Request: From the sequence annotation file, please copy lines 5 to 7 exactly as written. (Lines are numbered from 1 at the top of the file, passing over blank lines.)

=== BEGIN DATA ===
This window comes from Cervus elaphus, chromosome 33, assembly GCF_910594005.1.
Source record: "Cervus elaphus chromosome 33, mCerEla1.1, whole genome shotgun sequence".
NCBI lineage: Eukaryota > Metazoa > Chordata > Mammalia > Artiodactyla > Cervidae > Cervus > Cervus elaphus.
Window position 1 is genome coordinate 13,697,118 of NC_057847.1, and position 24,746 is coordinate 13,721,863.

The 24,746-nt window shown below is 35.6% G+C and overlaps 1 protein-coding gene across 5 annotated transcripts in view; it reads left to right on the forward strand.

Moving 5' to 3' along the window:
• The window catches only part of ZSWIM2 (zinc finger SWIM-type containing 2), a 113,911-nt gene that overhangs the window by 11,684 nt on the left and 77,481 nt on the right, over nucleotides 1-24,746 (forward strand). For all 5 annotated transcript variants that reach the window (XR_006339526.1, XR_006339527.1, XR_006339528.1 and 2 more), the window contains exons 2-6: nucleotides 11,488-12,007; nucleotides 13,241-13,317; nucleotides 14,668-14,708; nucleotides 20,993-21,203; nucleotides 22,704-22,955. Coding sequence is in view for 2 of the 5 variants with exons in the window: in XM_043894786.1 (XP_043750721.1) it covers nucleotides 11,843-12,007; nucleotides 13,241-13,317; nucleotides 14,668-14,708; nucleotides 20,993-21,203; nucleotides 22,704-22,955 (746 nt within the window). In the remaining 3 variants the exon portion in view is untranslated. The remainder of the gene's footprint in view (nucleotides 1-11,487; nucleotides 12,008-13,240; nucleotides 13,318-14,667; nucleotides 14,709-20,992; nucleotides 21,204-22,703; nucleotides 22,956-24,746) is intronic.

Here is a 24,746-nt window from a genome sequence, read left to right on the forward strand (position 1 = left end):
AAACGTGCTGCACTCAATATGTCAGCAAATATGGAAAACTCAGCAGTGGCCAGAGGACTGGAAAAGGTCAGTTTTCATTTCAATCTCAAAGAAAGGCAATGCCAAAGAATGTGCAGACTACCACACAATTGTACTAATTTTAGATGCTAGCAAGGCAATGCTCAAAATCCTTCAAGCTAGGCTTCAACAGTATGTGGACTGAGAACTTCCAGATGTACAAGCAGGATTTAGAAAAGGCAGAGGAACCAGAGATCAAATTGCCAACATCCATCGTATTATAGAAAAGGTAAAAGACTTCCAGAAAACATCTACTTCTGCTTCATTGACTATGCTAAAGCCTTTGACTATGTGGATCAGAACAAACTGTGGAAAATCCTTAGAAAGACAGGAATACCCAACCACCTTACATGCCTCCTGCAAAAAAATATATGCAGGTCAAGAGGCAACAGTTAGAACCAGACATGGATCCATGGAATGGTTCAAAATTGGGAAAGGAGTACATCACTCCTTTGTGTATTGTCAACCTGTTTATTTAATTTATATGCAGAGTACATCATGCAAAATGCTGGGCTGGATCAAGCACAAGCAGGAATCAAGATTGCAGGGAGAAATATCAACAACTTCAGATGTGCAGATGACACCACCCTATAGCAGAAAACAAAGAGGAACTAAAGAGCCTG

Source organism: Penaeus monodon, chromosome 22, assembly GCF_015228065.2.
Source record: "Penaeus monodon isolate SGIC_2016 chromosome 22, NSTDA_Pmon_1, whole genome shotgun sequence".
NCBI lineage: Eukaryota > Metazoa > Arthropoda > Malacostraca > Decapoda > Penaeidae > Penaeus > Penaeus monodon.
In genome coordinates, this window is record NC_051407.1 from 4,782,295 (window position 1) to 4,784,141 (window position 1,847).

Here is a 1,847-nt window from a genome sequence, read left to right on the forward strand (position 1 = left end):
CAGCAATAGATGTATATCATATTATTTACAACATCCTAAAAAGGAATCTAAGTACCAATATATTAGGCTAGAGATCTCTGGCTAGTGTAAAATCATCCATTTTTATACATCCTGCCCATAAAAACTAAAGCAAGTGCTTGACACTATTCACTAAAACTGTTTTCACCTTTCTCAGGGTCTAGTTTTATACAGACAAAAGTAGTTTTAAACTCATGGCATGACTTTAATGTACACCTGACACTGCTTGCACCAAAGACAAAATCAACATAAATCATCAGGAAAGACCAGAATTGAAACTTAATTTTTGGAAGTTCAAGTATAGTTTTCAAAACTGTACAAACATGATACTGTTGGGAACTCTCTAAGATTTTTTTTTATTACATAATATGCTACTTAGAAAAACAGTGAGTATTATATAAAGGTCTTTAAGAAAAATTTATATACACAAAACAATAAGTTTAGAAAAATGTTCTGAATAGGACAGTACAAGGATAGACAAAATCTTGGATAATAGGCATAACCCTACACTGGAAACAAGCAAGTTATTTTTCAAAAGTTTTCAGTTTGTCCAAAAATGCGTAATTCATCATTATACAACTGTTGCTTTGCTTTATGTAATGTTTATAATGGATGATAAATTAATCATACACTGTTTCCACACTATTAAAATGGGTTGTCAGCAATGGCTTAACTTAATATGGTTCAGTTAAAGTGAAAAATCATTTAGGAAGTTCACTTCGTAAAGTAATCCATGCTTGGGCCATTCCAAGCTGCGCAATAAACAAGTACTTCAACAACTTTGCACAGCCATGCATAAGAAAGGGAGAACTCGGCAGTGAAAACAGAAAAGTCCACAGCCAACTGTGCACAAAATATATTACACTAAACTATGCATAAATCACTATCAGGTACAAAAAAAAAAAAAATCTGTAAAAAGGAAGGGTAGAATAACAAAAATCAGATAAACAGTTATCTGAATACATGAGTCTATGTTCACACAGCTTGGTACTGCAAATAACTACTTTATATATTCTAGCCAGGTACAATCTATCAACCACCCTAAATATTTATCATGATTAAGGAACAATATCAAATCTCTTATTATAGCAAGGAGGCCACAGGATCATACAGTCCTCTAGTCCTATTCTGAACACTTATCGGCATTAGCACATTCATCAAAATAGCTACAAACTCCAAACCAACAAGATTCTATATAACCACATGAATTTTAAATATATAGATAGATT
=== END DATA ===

The 24,746-nt window shown below is 35.6% G+C and overlaps 1 protein-coding gene across 5 annotated transcripts in view; it reads left to right on the forward strand.

Moving 5' to 3' along the window:
• The window catches only part of ZSWIM2 (zinc finger SWIM-type containing 2), a 113,911-nt gene that overhangs the window by 11,684 nt on the left and 77,481 nt on the right, over nucleotides 1-24,746 (forward strand). For all 5 annotated transcript variants that reach the window (XR_006339526.1, XR_006339527.1, XR_006339528.1 and 2 more), the window contains exons 2-6: nucleotides 11,488-12,007; nucleotides 13,241-13,317; nucleotides 14,668-14,708; nucleotides 20,993-21,203; nucleotides 22,704-22,955. Coding sequence is in view for 2 of the 5 variants with exons in the window: in XM_043894786.1 (XP_043750721.1) it covers nucleotides 11,843-12,007; nucleotides 13,241-13,317; nucleotides 14,668-14,708; nucleotides 20,993-21,203; nucleotides 22,704-22,955 (746 nt within the window). In the remaining 3 variants the exon portion in view is untranslated. The remainder of the gene's footprint in view (nucleotides 1-11,487; nucleotides 12,008-13,240; nucleotides 13,318-14,667; nucleotides 14,709-20,992; nucleotides 21,204-22,703; nucleotides 22,956-24,746) is intronic.